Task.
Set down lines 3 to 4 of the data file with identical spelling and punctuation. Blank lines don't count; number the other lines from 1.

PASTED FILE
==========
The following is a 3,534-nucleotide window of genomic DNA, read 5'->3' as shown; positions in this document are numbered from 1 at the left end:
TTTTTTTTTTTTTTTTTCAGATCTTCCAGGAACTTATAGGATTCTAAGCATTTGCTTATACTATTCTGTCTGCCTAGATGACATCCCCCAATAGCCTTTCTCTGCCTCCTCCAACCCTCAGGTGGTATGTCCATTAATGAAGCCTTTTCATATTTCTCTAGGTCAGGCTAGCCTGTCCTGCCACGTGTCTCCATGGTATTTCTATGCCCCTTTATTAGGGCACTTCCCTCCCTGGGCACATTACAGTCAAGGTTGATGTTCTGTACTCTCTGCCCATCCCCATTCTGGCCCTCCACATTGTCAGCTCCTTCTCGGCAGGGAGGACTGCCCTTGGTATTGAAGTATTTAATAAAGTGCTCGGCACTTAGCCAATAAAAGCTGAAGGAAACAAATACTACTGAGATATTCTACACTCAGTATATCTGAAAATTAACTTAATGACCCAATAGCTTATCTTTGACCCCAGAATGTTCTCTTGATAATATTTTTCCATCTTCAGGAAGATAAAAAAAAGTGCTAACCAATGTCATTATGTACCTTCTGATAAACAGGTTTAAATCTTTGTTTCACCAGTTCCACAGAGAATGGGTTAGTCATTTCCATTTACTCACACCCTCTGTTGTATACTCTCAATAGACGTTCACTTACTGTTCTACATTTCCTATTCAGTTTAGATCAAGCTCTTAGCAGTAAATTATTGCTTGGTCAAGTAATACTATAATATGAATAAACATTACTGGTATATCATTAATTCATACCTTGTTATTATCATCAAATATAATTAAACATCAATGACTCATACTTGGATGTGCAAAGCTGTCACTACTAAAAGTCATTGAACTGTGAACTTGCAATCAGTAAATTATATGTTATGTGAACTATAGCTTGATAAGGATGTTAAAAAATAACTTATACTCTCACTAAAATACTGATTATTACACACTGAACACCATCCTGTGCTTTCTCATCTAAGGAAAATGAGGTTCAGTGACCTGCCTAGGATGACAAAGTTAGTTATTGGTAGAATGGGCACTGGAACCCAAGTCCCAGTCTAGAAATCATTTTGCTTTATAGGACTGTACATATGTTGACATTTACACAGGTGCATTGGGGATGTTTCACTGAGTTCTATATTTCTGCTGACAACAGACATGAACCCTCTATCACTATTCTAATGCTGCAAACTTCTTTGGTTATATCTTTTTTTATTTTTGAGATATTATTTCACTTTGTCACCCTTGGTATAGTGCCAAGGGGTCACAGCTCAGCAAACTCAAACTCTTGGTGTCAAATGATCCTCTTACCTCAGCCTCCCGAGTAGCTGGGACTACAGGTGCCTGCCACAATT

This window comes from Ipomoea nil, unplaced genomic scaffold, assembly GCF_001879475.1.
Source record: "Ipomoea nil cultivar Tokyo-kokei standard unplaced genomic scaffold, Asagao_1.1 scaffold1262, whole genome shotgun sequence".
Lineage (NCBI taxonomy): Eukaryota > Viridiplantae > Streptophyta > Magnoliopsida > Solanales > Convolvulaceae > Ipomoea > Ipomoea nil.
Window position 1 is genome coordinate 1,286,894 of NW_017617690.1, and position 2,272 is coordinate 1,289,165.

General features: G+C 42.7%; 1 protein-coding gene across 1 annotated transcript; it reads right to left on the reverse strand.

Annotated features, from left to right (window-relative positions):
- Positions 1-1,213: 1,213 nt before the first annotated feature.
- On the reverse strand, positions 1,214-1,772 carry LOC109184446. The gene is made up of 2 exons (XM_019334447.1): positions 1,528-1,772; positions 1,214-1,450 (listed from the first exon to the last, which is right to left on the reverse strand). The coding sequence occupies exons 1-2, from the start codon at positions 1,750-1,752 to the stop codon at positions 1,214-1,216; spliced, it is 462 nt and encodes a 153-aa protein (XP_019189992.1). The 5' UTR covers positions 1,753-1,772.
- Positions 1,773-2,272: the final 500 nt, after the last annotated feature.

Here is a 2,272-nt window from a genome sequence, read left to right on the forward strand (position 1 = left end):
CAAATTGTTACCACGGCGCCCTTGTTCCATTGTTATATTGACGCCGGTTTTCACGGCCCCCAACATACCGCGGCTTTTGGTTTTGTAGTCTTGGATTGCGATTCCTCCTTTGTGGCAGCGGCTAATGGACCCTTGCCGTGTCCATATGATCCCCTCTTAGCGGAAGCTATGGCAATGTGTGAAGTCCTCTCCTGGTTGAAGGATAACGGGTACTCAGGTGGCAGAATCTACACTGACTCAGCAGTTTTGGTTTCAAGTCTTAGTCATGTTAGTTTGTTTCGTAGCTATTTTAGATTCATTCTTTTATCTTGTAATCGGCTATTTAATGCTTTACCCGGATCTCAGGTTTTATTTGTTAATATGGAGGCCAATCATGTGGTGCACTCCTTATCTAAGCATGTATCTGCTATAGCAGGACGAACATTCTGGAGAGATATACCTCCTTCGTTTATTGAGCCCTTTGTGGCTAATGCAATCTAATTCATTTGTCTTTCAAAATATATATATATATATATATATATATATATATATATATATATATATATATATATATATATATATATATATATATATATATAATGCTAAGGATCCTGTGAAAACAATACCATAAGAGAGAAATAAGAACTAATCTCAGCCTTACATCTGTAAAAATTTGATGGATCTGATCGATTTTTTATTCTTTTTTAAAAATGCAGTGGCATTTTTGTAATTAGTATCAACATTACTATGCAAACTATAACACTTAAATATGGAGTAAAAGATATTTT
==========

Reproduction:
This window comes from Ipomoea nil, unplaced genomic scaffold, assembly GCF_001879475.1.
Source record: "Ipomoea nil cultivar Tokyo-kokei standard unplaced genomic scaffold, Asagao_1.1 scaffold1262, whole genome shotgun sequence".